Most of human history has been marked by war.
Between 1500 and 1945, scarcely a year went by without one great power fighting another. Then, in 1945, that stopped. Battlefield deaths have plummeted to the lowest levels in history. The world has experienced the greatest reduction in poverty in history, as well as the greatest spread of democracy and freedom.
Why did this happen? Mostly it was because the United States decided to lead a community of nations to create a democratic world order. It consisted of institutions like NATO, the U.N. and the World Bank. But it was also enforced by the pervasive presence of American power – military, economic and cultural power as well as the magnetic power of the democratic idea, which inspired dissidents worldwide.
Building any community requires exercising power. America’s leaders made some terrible mistakes (Vietnam, Iraq). The nation never got to enjoy the self-righteous sense of innocence that the powerless and reclusive enjoy.
But the U.S. having been dragged into two world wars, leaders from Truman to Obama felt they had no choice but to widen America’s circle of concern. As Robert Kagan writes in “The Jungle Grows Back,” “Very few nations in history have ever felt any responsibility for anything but themselves.”
This should be a source of pride for all Americans, but it is not. Researchers from the Center for American Progress recently completed a survey of American foreign policy views. They write: “When asked what the phrase ‘maintaining the liberal international order’ indicated to them, all but one of the participants in our focus groups drew a blank. Voters across educational lines ... did not understand what any of these phrases ... meant or implied.”
That by itself is not a problem. The liberal order was built by foreign policy elites. The problem is that voters are now actively hostile to the project. Instead of widening the circle of concern, most Americans want the U.S. to simply look after itself.
The CAP researchers asked 2,000 registered voters what U.S. foreign policy priorities should be. The top priorities were protecting against terrorist threats, protecting jobs for American workers and reducing illegal immigration. These are negative aspirations: preventing things from hostile outsiders.
The lowest priorities were promoting democracy, taking on Chinese aggression, promoting trade, fighting global poverty and defending human rights. The things Americans care least about are the core activities of building a civilized global community.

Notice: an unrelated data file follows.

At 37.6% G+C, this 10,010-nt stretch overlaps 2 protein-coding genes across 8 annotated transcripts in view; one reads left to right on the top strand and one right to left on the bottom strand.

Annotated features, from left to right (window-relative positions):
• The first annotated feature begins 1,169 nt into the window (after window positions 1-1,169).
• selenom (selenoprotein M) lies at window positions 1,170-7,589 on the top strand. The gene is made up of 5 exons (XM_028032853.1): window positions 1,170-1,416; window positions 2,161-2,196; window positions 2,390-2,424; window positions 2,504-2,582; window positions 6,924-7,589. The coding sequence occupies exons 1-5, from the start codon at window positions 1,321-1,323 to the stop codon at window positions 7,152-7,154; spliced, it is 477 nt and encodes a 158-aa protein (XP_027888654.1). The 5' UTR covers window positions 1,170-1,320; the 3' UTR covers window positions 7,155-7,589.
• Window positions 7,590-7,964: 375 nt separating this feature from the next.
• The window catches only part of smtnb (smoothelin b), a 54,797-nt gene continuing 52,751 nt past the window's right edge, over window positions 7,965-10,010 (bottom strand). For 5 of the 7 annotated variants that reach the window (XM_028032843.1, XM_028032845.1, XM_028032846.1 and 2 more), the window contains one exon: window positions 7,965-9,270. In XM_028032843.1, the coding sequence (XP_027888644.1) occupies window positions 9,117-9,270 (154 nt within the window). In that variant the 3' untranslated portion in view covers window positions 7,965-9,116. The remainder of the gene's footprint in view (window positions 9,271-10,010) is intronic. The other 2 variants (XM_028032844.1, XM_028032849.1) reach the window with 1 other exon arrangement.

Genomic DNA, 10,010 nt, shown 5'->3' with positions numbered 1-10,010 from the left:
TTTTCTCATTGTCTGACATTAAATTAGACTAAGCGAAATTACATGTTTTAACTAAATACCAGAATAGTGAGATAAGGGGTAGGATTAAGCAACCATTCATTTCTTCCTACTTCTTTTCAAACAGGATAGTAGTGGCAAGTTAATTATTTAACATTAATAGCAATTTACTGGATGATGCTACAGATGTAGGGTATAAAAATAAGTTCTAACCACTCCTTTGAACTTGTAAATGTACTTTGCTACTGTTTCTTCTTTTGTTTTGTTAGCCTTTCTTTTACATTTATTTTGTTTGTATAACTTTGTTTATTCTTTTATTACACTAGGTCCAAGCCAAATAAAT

After Iraq and other debacles, many Americans are exhausted by the global leadership role. Many have lost faith in the nation’s leadership class. They say correctly that we have a lot of problems here at home.
But a big part of the shift is caused by many Americans having lost faith in human nature and human possibility.
Even after the horrors of World War II, most Americans said that people can be trusted. Building a community of nations seemed like a doable proposition because most people are basically good. Even today, people who express high social trust are much more likely to see America as an indispensable nation, much more likely to believe American values are universal values and much more likely to support the policies that preserve the liberal world order.
But social trust has collapsed over the decades, especially among the young. Distrustful, alienated people don’t want to get involved in the strange, hostile, outside world.
There are two types of low-trust voters. On the right there are the Trumpian America Firsters, who want to cut immigration and break alliances. On the left there are the New Doves. These are young people who express high interest in human rights, but having grown up in the Iraq era, they don’t want the U.S. to get involved in protecting them. A survey of American voters by the Eurasia Group Foundation reported, “People under 30 years old were the most likely to want the United States to abstain from intervening in human rights abuses.”
The America Firsters and the New Doves may think of themselves as opposites, but they wind up in the same place: America should not be abroad preserving the liberal world order.
The CAP study estimates that less than a fifth of voters are traditional internationalists. The Eurasia Group study estimates that only 9.5% are.
America is withdrawing from the world; the results are there for all to see. China is cracking down on democratic rights in Hong Kong. Russia launches cyber-attacks everywhere. Iran is destabilizing the Middle East. The era of great power rivalry is coming back.
We’re in a dark spiral. Americans take a dim view of human nature and withdraw from the world. Wolves like Putin and Xi fill the void, confirming the view and causing more withdrawal.
We need a leader who can grapple with failures like Iraq, build a younger, credible leadership class and embody an optimism that pulls us out of the spiral.
David Brooks is a columnist for The New York Times.